|Posted: July 25, 2006, 1:45 am - IP Logged|
I was hoping that "someone" would respond (grin). I think you and I are probably in the minority - people who really WANT to retain their privacy and anonimity. A few months back, I put up a website with the results of extensive research on that topic:
Here's an example. Kansas lottery law has a specific provision that mandates anonimity for all lottery jackpot winners. It's even an "exclusion" under Kansas state open-records laws. The ONLY way they can release a winner's name to the media is upon "written" request of the winner.
You'd think that with a law like that, and assuming the winner didn't spill the beans himself/herself, their anonimity would be assured. Not necessarily. If there's an unclaimed jackpot, media entities sometimes send stringer reporters to wait in the lottery commission lobby - to take photos of winners who show up in person - and later track them down to their homes by watching them drive off (and taking note of their license plate number - running it against motor vehicle records).
But, even if you redeemed your ticket by registered mail, there's still one way a winner's identity could become public. Here's a true story shared with me by one lottery official about a guy who wanted to keep his identity secret, had the laws on his side, but still couldn't keep it secret.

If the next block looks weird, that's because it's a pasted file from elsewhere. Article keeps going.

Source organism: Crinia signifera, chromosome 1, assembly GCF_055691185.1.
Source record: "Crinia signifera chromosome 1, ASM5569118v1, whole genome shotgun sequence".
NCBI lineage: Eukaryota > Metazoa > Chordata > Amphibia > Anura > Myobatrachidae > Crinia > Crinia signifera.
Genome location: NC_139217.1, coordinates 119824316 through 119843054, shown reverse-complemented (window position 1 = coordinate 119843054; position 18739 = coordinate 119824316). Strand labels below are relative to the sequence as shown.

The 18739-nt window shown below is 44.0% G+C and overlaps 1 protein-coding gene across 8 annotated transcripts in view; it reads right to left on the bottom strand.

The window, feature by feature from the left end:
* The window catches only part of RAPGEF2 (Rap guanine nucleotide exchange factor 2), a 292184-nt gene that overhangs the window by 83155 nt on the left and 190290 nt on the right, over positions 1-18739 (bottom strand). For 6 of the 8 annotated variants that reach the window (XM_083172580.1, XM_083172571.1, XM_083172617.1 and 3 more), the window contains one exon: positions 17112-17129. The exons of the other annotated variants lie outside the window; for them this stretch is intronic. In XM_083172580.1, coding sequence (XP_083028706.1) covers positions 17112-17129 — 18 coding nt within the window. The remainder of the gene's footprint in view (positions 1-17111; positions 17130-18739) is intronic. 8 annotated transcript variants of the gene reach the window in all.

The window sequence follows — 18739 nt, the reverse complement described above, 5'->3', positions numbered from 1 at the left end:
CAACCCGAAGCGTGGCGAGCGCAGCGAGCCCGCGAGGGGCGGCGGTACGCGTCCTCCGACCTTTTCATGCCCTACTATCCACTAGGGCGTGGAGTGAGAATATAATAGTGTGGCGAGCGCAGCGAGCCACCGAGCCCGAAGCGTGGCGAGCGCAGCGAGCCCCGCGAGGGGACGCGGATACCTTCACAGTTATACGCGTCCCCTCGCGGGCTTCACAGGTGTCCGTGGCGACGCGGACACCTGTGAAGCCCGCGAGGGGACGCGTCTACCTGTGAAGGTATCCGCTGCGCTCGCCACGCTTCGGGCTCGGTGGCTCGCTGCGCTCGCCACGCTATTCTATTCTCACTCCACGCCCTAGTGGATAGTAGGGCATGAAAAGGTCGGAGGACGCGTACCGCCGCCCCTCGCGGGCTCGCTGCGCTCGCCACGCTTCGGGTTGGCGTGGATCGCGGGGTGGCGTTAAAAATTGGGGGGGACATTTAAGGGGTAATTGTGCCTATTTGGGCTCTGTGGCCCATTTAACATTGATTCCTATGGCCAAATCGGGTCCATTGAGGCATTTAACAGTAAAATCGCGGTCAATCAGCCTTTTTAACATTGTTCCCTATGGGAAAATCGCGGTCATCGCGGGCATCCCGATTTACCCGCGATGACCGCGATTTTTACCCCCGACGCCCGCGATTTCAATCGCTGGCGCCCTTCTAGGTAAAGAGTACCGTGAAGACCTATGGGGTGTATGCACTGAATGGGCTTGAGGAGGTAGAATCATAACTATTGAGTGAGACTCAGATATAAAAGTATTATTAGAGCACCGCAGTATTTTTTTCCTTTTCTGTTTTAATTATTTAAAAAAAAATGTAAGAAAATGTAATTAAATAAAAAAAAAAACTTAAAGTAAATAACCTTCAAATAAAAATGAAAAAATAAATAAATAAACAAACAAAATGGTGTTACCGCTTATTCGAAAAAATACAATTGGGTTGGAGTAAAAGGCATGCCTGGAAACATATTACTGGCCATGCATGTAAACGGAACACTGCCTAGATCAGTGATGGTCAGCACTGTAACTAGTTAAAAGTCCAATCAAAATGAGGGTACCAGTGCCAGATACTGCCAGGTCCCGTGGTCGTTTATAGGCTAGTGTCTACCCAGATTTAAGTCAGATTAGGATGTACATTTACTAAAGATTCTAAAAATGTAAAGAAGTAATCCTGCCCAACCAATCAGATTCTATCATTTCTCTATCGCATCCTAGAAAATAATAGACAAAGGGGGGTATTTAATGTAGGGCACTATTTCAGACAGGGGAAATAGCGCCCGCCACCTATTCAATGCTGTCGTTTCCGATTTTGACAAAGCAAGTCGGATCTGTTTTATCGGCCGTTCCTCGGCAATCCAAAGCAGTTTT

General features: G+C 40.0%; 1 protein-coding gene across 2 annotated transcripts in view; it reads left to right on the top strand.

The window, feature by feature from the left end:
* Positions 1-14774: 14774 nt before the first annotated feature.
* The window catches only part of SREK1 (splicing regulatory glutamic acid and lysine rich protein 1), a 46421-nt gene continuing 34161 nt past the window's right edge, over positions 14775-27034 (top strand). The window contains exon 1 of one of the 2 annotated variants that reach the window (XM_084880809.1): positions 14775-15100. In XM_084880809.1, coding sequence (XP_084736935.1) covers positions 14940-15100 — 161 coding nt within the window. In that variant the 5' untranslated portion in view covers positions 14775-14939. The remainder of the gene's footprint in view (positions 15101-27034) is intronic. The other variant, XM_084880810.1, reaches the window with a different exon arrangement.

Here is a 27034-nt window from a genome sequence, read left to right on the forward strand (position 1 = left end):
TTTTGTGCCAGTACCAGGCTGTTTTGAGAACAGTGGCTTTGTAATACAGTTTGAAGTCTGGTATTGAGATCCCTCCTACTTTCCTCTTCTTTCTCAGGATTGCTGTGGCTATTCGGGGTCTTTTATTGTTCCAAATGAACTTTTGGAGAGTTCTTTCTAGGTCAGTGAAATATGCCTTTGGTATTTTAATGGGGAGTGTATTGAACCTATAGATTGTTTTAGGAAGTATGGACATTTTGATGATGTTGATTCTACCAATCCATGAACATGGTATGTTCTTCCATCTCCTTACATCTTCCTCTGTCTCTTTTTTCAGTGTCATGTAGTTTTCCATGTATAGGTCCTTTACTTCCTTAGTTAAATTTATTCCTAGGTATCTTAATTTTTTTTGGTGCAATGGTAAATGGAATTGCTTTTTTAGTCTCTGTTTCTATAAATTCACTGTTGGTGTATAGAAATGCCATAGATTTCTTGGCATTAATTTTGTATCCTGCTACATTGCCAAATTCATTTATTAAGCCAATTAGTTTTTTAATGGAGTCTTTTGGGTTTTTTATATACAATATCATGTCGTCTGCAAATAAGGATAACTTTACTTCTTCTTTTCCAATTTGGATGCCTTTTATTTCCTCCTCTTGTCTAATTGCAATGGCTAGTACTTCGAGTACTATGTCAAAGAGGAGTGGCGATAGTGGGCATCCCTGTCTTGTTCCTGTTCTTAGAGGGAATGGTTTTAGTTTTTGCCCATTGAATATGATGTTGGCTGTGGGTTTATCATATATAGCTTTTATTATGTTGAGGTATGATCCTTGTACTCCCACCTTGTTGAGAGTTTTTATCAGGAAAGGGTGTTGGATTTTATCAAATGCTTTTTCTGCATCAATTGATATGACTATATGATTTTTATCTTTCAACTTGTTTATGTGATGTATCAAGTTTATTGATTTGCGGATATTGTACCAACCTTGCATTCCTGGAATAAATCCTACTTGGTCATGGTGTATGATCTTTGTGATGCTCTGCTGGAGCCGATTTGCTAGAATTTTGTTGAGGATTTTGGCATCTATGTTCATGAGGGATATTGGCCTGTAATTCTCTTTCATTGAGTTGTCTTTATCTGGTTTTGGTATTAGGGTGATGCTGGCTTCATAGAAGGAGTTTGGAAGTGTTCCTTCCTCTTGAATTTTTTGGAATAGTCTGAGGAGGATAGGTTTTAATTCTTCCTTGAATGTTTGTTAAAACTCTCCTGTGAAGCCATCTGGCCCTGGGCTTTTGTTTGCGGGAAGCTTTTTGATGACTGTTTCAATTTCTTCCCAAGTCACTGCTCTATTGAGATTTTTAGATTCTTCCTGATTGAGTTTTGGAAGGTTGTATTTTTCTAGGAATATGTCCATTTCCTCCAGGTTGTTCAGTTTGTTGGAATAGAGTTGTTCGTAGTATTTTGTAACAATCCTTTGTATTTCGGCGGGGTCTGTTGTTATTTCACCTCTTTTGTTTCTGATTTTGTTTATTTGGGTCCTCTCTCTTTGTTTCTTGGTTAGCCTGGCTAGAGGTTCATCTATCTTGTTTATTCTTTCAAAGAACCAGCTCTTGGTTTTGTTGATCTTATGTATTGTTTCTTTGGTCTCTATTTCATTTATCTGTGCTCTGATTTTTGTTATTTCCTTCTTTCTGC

Retailers selling lottery tickets get a "bonus" for selling jackpot winners. After the drawing, one retailer was notified he'd sold the winning ticket - which includes telling the retailer the ID number of the ticket. Using his lottery terminal, the retailer pulled up info on the ticket's ID number showing the date and time the ticket was sold. Then, going through his store's surveillance video archives until he got to that date and time, he saw the winner buying his ticket. And the next time the winner came into the store, the retailer recognized him and congratulated him in front of other patrons - some of whom knew the winner personally.